In a huge victory for sustainability, ExxonMobil shareholders have just backed an activist investor that said the supermajor faced existential risk because of its enduring focus on fossil fuels. Defying the company’s management, Exxon shareholders elected new board members proposed by Engine No 1, a tiny hedge fund that launched an activist campaign in December, blaming the energy giant’s poor performance on its failure to begin to transition to a green economy and arguing that the company needs to commit to carbon neutrality by 2050.
Two of Exxon’s second largest shareholder, BlackRock (which owns a 6.7% stake in the company) and Legal & General reportedly sided with the activist investor due to frustration with the company’s refusal to take climate concerns seriously.
The same paradigm shift is taking place at other oil groups too. A majority of Chevron shareholders have rebelled against the company’s board by voting 61% in favour of an activist proposal to force the group to cut its carbon emissions. Meanwhile in the Netherlands, green campaigners won a court battle in the Hague to compel Shell to cut its carbon emissions by 45% in the next ten years.
Recent events show the big shift in the importance investors attach to sustainability. Yet a victory for activist, sustainability-minded investors at oil majors follows activist investors appearing to campaign against sustainability at French food group Danone. Last March, management change at Danone underlined the difficulties some companies face in trying to become more sustainable businesses. The CEO-chairman, who had made a powerful statement of intent by formally turning Danone into a purpose-driven company, was ousted by activist investors.
Navigating the right balance between the needs of shareholders and the environment, treasury and finance teams must consider the needs of all their stakeholders, advises Nicholette MacDonald-Brown, fund manager at Schroders. “As a sustainable investor, what I’m looking for is companies that consider the needs of all their stakeholders. These are employees, suppliers, customers, regulators, shareholders, local communities and the environment,” she says.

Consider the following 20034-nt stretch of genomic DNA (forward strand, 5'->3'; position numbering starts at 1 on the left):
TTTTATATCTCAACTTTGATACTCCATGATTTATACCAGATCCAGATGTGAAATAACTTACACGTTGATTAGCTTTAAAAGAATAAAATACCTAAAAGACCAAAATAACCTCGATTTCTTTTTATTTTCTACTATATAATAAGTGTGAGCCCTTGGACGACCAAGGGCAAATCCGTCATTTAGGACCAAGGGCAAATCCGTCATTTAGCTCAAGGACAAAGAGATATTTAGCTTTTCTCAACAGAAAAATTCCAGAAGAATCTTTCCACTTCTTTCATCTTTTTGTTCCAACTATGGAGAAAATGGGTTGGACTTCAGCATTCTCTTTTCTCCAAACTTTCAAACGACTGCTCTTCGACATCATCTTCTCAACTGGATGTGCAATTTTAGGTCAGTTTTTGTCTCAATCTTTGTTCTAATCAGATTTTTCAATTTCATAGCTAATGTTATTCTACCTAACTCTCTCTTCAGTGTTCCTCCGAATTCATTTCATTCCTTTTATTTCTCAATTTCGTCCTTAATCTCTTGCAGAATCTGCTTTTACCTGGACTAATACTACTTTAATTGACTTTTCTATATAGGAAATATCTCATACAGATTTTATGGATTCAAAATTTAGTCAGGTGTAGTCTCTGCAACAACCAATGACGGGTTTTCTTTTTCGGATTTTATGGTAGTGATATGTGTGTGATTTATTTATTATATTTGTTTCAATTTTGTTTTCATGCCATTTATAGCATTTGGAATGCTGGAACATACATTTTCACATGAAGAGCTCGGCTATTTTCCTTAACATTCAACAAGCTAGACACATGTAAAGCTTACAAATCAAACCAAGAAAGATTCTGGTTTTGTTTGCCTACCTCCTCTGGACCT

“These stakeholders aren’t all equally important to every company; regulators are more important to some industries than others, like banking, for example. And at different times a company may need to prioritise one set of stakeholders over another. But what is important that this isn’t to the detriment of other stakeholders.”
Indeed, Schroders active strategy plays an important role in ensuring companies consider all their stakeholders, she explains. “Stockpickers like ourselves choose which companies we allocate clients’ capital to, in contrast to a passive fund that simply buys holdings to reflect a particular index. As investors who can choose whether or not to invest in a company, we can play a powerful role in engaging with companies on behalf of all stakeholders.”
Every company has its own complexities and challenges, meaning there is no one size fits all approach for management to take with regard to considering the needs of stakeholders. Moreover, investors also need to consider the challenges facing a business and weigh up when to press for change.
“An example of a company prioritising certain stakeholders without harming others is French supermarket group Carrefour,” said Nicholette. Schroders recently engaged with the company on behalf of shareholders, arguing that the company should combine its ongoing operational improvements with cash returns to shareholders. Convinced the company could afford to increase shareholder returns without jeopardising its commitments to other stakeholders the investor wrote to Carrefour to communicate its view.
“Given the ongoing global pandemic, the present moment isn’t optimal for many companies to improve their shareholder returns,” Nicholette said. “But supermarkets have been among the ‘pandemic winners’ and we felt that asking for a plan around future returns was appropriate.”
In March Carrefour announced that it would start paying its dividend in cash rather than in shares and aims to increase the dividend regularly. The dividend had been paid in shares (known as a ‘scrip dividend’) for almost ten years. Then, in April, Carrefour announced it would buy back €500m of its own shares.
“Every company is different and so every engagement and investment decision is different. But fundamentally we don’t think there has to be a trade-off between investing sustainably and generating above-benchmark returns. Considering a company’s impact of all its stakeholders is crucial to our analysis of any potential investment, she concluded.